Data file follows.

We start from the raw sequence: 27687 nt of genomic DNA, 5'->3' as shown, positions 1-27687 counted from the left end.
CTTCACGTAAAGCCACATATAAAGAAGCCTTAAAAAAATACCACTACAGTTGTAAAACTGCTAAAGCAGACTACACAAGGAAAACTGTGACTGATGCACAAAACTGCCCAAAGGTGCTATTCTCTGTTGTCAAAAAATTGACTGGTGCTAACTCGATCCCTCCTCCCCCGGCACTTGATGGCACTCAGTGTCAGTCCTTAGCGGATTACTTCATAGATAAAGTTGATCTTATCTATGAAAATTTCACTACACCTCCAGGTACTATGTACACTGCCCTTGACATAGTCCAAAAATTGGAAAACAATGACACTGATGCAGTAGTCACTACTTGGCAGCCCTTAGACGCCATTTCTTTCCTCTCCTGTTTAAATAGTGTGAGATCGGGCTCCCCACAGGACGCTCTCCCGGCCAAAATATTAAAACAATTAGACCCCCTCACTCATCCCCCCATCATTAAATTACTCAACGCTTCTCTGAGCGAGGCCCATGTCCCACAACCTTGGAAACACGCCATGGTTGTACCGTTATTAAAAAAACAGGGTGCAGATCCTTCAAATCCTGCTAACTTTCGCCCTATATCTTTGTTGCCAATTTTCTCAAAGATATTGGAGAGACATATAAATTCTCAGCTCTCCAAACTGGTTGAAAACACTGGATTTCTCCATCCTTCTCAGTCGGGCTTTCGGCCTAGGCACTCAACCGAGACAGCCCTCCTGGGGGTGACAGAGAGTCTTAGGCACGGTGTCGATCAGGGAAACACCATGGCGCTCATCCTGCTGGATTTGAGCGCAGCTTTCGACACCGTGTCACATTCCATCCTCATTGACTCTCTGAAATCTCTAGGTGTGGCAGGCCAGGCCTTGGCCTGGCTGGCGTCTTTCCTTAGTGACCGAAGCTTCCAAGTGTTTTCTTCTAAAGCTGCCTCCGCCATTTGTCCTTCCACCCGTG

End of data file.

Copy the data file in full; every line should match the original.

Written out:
We start from the raw sequence: 27687 nt of genomic DNA, 5'->3' as shown, positions 1-27687 counted from the left end.
CTTCACGTAAAGCCACATATAAAGAAGCCTTAAAAAAATACCACTACAGTTGTAAAACTGCTAAAGCAGACTACACAAGGAAAACTGTGACTGATGCACAAAACTGCCCAAAGGTGCTATTCTCTGTTGTCAAAAAATTGACTGGTGCTAACTCGATCCCTCCTCCCCCGGCACTTGATGGCACTCAGTGTCAGTCCTTAGCGGATTACTTCATAGATAAAGTTGATCTTATCTATGAAAATTTCACTACACCTCCAGGTACTATGTACACTGCCCTTGACATAGTCCAAAAATTGGAAAACAATGACACTGATGCAGTAGTCACTACTTGGCAGCCCTTAGACGCCATTTCTTTCCTCTCCTGTTTAAATAGTGTGAGATCGGGCTCCCCACAGGACGCTCTCCCGGCCAAAATATTAAAACAATTAGACCCCCTCACTCATCCCCCCATCATTAAATTACTCAACGCTTCTCTGAGCGAGGCCCATGTCCCACAACCTTGGAAACACGCCATGGTTGTACCGTTATTAAAAAAACAGGGTGCAGATCCTTCAAATCCTGCTAACTTTCGCCCTATATCTTTGTTGCCAATTTTCTCAAAGATATTGGAGAGACATATAAATTCTCAGCTCTCCAAACTGGTTGAAAACACTGGATTTCTCCATCCTTCTCAGTCGGGCTTTCGGCCTAGGCACTCAACCGAGACAGCCCTCCTGGGGGTGACAGAGAGTCTTAGGCACGGTGTCGATCAGGGAAACACCATGGCGCTCATCCTGCTGGATTTGAGCGCAGCTTTCGACACCGTGTCACATTCCATCCTCATTGACTCTCTGAAATCTCTAGGTGTGGCAGGCCAGGCCTTGGCCTGGCTGGCGTCTTTCCTTAGTGACCGAAGCTTCCAAGTGTTTTCTTCTAAAGCTGCCTCCGCCATTTGTCCTTCCACCCGTG